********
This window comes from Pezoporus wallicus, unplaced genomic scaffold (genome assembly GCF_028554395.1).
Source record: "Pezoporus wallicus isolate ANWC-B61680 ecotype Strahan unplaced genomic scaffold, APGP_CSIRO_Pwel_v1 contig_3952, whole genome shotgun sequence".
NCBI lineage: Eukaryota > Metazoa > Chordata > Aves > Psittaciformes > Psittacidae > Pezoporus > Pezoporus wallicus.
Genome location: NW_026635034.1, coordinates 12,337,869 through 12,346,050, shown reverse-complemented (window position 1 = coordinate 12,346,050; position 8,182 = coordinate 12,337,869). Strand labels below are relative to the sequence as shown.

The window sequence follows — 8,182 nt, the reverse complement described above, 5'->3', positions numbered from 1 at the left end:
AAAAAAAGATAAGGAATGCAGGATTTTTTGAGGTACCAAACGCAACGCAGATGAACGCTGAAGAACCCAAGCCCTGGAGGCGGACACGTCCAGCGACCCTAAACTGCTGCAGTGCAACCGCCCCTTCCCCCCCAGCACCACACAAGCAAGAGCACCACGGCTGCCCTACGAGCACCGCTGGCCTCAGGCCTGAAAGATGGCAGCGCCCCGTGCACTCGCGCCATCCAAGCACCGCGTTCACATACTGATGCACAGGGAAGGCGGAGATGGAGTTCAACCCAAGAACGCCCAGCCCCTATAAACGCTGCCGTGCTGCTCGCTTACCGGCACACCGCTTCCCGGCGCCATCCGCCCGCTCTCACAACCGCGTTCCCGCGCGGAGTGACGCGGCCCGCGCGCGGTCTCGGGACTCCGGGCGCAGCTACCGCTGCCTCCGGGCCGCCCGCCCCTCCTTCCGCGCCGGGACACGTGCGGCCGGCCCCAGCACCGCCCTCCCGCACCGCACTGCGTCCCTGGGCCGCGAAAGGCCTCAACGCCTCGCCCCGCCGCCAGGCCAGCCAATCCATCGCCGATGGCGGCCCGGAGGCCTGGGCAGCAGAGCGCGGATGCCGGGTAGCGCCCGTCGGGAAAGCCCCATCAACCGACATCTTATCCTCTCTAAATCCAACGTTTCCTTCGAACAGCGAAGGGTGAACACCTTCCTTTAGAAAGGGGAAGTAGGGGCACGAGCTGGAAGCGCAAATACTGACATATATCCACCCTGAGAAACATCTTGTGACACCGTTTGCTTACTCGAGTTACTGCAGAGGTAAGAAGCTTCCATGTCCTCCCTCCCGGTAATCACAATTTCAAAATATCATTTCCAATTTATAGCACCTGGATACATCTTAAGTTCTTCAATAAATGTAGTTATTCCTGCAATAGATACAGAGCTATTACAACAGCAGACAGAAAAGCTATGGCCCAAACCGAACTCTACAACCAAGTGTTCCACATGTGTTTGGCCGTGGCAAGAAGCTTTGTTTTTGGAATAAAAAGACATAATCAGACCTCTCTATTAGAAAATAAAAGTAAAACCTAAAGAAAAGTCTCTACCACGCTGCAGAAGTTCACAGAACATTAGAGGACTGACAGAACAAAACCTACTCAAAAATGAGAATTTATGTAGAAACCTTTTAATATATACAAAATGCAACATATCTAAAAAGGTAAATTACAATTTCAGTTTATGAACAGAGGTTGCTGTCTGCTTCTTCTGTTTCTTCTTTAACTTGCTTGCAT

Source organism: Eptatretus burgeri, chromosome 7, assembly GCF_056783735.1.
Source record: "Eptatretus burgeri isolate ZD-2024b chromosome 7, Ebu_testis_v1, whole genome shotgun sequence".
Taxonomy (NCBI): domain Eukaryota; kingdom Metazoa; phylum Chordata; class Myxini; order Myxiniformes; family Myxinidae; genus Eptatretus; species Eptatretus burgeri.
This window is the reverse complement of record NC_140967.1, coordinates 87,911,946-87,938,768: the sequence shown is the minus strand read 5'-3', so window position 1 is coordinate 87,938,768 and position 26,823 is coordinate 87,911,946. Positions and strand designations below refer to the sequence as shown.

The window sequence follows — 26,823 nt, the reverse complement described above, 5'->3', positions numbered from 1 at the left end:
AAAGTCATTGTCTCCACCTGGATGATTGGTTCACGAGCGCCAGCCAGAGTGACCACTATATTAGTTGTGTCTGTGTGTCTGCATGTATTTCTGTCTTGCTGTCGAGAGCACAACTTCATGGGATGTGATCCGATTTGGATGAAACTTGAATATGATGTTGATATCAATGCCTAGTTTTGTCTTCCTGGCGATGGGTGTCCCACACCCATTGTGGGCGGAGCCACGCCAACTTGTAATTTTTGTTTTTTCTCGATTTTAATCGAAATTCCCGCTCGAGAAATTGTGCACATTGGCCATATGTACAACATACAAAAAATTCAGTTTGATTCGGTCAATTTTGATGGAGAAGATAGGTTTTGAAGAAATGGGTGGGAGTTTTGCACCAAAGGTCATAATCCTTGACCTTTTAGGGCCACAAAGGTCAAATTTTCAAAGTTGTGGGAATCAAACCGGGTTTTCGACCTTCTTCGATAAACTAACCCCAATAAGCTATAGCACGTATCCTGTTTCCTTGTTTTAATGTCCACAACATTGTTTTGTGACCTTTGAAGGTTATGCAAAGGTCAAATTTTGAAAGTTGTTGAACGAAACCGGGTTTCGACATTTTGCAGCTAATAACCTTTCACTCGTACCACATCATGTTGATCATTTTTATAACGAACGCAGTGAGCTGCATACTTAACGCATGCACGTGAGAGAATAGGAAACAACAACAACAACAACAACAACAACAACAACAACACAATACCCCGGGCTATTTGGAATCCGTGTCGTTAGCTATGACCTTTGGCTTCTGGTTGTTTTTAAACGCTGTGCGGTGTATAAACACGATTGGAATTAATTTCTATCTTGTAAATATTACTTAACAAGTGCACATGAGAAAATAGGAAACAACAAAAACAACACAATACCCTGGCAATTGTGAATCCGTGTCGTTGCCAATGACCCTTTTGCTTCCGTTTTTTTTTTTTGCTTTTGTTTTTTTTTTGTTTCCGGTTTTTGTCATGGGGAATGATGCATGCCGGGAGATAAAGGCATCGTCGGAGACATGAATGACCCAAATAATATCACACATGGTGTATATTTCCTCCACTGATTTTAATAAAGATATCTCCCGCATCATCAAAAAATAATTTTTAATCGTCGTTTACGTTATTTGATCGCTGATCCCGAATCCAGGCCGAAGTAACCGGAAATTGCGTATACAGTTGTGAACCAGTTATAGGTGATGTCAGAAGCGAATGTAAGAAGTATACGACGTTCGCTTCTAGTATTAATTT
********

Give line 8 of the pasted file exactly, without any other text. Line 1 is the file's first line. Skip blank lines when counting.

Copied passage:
Source record: "Eptatretus burgeri isolate ZD-2024b chromosome 7, Ebu_testis_v1, whole genome shotgun sequence".